Now in 2012, State Representative Kurt Bills wants to debate U.S. Senator Amy Kloubachar 20 times over about 90 days.  This desire likely has less to do with Bills‘ love of debates than it does with the fact that his campaign is broke and having a difficult time delivering his oddball Wellstonian-libertarian fusion messaging.

Though Kloubachar is a bright and skilled debater, her campaign strategists would prefer to keep the popular incumbent in highly controlled settings until Election Day, to preserve her large lead.  Therefore, so far they have agreed to two debates.  For context, former U.S. Senator Norm Coleman agreed to debate challenger Al Franken five times.

Somewhere between Kloubachar’s 2 and Bills’ 20 is a reasonable number.  I’d say the number is no higher than 10.

Here is my rationale:  Most of what is learned by undecided voters through debates is conveyed through news coverage.  After all, the people actually attending the debates, or monitoring them start-to-finish on TV or radio, are predominantly voters who made up their minds long ago.  So, when the news coverage stops, the debates pretty much stop yielding benefits for undecided voters.

Minnesota’s newsrooms continue to shrink dramatically, and are decreasingly willing to cover politics, particularly broadcast news outlets.   Given those unfortunate trends, I find it difficult to believe that the Minnesota’s press corps will give decent coverage to more than about 10 debates.

So, I’m all for debates.  And two is not enough.  But oh no, Mr. Bills, not 20.

– Loveland

 

Note:  This post also was featured as a “best of the best” on MinnPost’s Blog Cabin feature.

The Minnesota Vikings and The Butterfly Effect

Part of chaos theory is something called the butterfly effect, the notion that even a minor change in a nonlinear system, such as the flutter of a butterfly’s wings, can result in large differences in outcome later on, such as the change in the path of a tornado.

Politics is a decidedly non-linear system, where small changes can definitely cause large swings in outcomes. Here are a few the behind-the-scenes flutters that caused the Vikings to finally prevail in their decade-long effort to secure stadium subsidies at the State Capitol.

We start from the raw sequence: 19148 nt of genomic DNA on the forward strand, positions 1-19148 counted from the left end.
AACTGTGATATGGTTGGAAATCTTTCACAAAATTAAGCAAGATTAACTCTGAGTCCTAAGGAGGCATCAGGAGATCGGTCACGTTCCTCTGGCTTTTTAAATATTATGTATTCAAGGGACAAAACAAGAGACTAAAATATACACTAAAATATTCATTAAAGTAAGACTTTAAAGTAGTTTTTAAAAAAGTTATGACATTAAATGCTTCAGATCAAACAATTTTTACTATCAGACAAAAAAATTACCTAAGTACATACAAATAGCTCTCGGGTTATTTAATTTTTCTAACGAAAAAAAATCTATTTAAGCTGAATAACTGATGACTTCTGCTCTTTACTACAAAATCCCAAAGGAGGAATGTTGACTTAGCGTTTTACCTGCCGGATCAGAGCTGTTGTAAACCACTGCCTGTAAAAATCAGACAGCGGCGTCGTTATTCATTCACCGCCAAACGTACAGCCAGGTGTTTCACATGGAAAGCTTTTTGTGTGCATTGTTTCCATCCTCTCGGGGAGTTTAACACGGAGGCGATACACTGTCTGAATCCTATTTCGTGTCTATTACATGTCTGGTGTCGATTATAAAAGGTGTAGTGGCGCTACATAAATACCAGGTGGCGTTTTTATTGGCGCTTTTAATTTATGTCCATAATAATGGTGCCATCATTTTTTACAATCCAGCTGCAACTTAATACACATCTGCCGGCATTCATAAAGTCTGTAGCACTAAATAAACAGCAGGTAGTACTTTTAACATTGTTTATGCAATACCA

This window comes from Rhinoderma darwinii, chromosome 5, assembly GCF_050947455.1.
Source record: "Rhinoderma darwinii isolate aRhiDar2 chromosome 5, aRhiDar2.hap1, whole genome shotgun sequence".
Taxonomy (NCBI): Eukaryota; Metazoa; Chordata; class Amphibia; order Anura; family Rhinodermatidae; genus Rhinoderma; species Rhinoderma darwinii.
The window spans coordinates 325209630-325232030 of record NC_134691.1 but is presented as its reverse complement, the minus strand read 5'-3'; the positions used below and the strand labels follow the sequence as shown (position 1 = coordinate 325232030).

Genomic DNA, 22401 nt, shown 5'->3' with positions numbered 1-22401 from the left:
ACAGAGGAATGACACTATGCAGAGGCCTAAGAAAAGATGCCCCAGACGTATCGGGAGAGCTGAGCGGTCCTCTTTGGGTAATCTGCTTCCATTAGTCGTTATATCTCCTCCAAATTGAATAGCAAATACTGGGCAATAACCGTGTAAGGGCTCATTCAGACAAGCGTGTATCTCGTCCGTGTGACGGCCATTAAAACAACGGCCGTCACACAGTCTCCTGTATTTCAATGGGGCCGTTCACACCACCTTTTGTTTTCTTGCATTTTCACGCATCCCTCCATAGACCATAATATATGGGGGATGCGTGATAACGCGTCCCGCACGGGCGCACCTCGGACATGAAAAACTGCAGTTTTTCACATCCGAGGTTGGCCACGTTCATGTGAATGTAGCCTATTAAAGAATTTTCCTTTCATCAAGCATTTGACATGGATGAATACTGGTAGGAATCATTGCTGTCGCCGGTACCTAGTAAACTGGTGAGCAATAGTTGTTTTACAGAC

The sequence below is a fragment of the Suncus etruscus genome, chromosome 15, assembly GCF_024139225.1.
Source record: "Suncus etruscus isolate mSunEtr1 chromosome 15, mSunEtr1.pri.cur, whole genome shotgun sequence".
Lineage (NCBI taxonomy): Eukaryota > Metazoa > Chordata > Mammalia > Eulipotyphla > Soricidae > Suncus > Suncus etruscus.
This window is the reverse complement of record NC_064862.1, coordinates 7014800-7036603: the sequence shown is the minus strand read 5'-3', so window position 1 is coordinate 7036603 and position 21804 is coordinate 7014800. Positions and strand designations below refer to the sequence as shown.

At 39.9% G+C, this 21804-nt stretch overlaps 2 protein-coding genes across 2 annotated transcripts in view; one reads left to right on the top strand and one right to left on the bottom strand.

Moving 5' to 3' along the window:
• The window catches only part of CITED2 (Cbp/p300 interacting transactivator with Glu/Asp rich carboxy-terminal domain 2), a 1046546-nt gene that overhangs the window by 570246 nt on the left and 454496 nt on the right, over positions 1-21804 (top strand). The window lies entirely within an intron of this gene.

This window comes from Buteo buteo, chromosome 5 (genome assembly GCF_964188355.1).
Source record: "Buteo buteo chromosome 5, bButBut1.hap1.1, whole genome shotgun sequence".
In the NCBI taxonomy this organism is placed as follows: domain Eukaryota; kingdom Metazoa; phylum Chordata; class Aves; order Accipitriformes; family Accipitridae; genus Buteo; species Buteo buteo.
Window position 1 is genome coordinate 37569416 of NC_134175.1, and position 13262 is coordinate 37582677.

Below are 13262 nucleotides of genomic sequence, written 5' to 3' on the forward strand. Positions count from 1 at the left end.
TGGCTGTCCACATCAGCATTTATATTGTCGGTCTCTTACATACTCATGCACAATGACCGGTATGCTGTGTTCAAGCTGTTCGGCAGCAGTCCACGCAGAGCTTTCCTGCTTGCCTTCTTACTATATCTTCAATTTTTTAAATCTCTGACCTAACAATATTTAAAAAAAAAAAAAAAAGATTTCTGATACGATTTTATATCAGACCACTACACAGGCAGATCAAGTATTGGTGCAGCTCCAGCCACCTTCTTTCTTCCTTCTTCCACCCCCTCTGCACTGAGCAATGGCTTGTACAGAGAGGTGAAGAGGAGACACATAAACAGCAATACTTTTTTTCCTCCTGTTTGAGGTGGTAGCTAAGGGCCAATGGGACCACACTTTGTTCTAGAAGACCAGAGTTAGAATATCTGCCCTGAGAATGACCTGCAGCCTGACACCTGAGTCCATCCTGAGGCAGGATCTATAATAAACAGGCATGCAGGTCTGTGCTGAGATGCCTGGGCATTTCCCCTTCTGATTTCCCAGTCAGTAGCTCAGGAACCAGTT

A Recount.  00.4% of the vote.  That was Mark Dayton’s margin in a general election recount in 2010.  As a result, “Landslide Dayton” became the Vikings most powerful and committed supporter.

But what if Dayton’s 2010 opponent Tom Emmer had not started his campaign so gaffe-prone?  What if pennies had not been dumped on Emmer, turning an obscure issue like tip credits into an enduring symbol of an ideologically extreme candidate?

In a Republican wave election year, it’s easy to imagine that a few small improvements in Emmer’s campaign could have given Emmer an additional 00.5% of the vote, and the helm of state government.

If Emmer had prevailed, he would not have been as aggressively pro-Vikings Stadium as Dayton.  MPR captured Emmer’s position in 2010:

 “I support a solution for a Vikings stadium, but I don’t think you give $700 million in taxpayer money and hand it over to a private business.”

Emmer suggested a voter referendum linking funds from a new casino to pay for the stadium. He also suggested community ownership (Green Bay Packers model) or giving Wilf the Metrodome.

The Vikings viewed all of Emmer’s demands to be bill killers.  So if Dayton hadn’t squeezed into the electoral end zone — after an instant replay review by the officials — the Vikings likely would not have squeezed into their stadium subsidy end zone.

A Leader.  Powerful House GOP Speaker Kurt Zellers opposed the Vikings bill.  So did powerful House GOP Majority Leader Matt Dean.  That could easily have spelled the end for the Vikings.  After all, there aren’t too many major bills that pass the House with the leadership of both parties opposing the bill.

So if the DFL’s highest ranking House member, the often powerless Minority Leader Paul Thissen, had joined Zellers and Dean in opposing the bill, the Vikings fragile coalition probably could not have scored.

It’s not often that a minority party leader swings the balance in our polarized Legislature, but Thissen did.

A City Attorney.  With the Metrodome site as the only viable option at the end of the session, the whole effort would have collapsed without an endorsement by the Minneapolis City Council, a very tall order at the time.  And if Minneapolis City Attorney Susan Segal had not ruled that a city referendum provision didn’t apply to the City’s stadium proposal, because the City didn’t control the funding in question, City Council Member Sandy Colvin Roy made it pretty clear that she would not have been the final swing vote in support of the proposal.

Vikings MVP?

Think about that a minute.  If a political pundit had predicted before the session that someone named Susan Segal would be the key to whether the Vikings would get their new stadium, even many political savants would have said “who?”

But Susan Segal, Paul Thissen and 00.4% of Minnesotans all fluttered their relatively small wings, and the Vikings decade-long stadium loss streak finally came to an end.

“A game of inches,” indeed.

– Loveland

Note:  This post was also featured as part of the “Best of the Blogs” feature in Politics in Minnesota’s Morning Report.